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Komeito distances itself from PM's call to revise Constitution over existence of SDF

Komeito leader Natsuo Yamaguchi speaks before a crowd in front of JR Hodogaya Station in Yokohama, on Oct. 3, 2017. (Mainichi)

Komeito, the junior coalition partner of the ruling Liberal Democratic Party (LDP), is distancing itself from Prime Minister Shinzo Abe's call for constitutional revision to stipulate the existence of the Self-Defense Forces (SDF), its election campaign pledge suggests.

    Instead, Komeito cited a reduction in the financial burden of education as one of its key policy issues.

    In "the party's basic stance on the Constitution" section of its campaign promise for the upcoming general election released on Oct. 5, Komeito says it is "not true that we cannot understand" the prime minister's proposal, while adding that "a majority of the public do not think the SDF is unconstitutional."

    These phrases highlight a gap with the LDP that characterizes constitutional amendment as one of the key issues in its campaign pledge for the Oct. 22 House of Representatives poll.

    "Economic conditions have greatly improved under the LDP-Komeito government. The Abe administration will continue to protect the people's livelihoods and open a path for Japan's future," Komeito leader Natsuo Yamaguchi said at a news conference on Oct. 5 when he announced the party's campaign vows at the party headquarters in Tokyo.

    Komeito states in its Constitution section that it believes the postwar supreme law is outstanding. The party reiterates its position that additional clauses should be added in cases where challenges that were unable to be predicted when the Constitution was enacted cannot be resolved due to the supreme law's shortcomings. It adds that Article 9's paragraph 1 that renounces war and paragraph 2 that bans Japan from possessing any war potential should be retained.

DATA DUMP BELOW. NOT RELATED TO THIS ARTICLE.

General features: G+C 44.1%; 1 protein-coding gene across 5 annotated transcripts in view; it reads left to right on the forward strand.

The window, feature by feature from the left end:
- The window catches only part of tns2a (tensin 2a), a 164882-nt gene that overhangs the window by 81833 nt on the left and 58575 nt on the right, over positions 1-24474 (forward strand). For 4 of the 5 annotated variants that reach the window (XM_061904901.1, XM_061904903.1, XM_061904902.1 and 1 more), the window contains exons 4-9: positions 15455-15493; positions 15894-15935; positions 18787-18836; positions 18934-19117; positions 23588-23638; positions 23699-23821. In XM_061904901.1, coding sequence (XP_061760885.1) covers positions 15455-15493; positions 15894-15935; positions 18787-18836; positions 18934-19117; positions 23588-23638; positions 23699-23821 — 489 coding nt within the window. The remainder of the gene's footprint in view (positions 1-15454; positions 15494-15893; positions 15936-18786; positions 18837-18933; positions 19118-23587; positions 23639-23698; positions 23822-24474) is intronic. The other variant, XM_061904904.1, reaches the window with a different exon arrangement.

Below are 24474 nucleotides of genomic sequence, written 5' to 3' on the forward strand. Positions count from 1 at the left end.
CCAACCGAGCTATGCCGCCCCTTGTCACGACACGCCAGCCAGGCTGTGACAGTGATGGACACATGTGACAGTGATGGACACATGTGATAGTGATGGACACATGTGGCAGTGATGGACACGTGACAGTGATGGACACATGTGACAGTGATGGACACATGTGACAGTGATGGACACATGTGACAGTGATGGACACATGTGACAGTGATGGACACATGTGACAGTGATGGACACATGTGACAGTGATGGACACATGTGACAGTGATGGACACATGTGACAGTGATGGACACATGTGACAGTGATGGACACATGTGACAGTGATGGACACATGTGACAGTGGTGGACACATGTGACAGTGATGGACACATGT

The party also underscores the importance of "gaining further public understanding" about the SDF and the controversial security-related legislation by properly operating the law, which has opened the way for Japan to exercise the right to collective self-defense.

    It also states that efforts should be made to form a broad consensus among as many political parties as possible on constitutional revision before initiating such amendment in the Diet, suggesting that constitutional amendment should not be initiated by the ruling coalition alone.

    When the 8 percent consumption tax is raised to 10 percent in October 2019, Komeito says in its promise that the increased revenue should be used to help lessen the financial burden of education on families. Specifically, Komeito has pledged to make preschool education for children up to 5 years old free by 2019 as well as increase the wages of day care workers. Moreover, Komeito incorporated into its campaign vow a measure to make private high school effectively tuition free for households with an annual income of less than 5.9 million yen by 2019.

    The pledge also calls for bringing forward a cut in premiums of the nursing care insurance program, eliminating day care waiting lists and introducing a lower consumption tax rate for daily necessities at the time of the sales tax hike. Moreover, Komeito vows to aim for a society that does not rely on nuclear power.

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